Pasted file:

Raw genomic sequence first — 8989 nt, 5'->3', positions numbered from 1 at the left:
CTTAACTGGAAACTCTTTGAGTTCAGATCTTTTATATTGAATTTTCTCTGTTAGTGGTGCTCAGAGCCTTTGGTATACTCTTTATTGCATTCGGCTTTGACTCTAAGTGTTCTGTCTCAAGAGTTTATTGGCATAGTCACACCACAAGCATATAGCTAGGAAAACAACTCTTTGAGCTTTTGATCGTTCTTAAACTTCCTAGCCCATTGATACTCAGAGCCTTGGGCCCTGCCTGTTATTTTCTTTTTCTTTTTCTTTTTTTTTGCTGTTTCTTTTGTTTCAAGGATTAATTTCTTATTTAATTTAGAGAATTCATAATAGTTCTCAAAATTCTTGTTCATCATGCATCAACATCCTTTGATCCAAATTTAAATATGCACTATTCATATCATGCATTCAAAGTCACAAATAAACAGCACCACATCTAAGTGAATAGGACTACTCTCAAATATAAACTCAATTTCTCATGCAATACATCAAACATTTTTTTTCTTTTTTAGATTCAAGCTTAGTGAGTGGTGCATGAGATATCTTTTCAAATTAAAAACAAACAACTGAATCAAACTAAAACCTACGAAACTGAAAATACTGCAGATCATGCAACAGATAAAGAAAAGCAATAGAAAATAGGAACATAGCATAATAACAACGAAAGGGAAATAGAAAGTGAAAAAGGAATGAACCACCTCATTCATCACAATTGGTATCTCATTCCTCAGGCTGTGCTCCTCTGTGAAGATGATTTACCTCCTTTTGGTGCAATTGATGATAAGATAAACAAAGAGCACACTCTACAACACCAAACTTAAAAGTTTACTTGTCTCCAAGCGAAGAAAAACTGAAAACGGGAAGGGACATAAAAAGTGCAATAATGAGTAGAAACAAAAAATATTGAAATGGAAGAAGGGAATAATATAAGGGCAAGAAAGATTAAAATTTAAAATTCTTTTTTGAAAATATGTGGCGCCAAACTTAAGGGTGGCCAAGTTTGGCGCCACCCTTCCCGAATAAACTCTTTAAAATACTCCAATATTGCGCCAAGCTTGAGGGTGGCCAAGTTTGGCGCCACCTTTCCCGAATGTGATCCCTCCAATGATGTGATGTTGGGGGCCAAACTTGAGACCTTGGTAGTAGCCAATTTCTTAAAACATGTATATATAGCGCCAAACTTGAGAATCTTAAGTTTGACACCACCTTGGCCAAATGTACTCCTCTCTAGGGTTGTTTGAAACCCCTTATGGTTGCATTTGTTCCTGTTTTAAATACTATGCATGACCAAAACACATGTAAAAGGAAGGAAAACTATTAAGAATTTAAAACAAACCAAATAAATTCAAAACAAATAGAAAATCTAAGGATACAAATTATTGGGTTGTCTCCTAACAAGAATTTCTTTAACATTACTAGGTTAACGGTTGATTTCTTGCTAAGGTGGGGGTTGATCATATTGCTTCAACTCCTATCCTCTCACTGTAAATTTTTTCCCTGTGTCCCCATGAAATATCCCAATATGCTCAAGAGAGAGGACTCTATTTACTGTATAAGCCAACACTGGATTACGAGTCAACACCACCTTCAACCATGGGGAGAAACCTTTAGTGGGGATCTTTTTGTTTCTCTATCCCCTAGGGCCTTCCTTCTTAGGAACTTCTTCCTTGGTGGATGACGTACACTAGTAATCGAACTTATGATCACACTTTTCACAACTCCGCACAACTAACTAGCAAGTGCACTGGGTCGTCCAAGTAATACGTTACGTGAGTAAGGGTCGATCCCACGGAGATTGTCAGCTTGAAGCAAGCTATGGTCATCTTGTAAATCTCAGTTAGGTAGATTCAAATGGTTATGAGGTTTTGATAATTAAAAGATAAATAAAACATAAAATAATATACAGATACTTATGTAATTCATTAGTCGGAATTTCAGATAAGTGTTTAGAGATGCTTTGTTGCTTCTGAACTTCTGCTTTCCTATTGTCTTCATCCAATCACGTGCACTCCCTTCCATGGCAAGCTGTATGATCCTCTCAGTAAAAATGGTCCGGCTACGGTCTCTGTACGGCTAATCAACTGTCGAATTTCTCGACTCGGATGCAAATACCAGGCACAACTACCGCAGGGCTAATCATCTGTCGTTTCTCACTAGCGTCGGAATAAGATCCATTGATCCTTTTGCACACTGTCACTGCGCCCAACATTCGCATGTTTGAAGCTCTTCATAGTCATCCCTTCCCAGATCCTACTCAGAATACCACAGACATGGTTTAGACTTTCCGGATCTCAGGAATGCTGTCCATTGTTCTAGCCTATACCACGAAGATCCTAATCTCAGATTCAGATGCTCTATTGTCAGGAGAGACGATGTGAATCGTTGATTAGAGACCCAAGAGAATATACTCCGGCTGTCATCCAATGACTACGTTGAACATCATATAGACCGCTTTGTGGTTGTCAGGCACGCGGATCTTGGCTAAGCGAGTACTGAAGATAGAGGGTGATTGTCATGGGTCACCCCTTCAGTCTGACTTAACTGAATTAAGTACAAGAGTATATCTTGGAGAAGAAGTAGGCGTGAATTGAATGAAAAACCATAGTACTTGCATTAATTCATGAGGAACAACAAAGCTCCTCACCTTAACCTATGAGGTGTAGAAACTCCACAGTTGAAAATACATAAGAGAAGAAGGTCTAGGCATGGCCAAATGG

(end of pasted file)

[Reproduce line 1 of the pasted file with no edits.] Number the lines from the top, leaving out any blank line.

Raw genomic sequence first — 8989 nt, 5'->3', positions numbered from 1 at the left: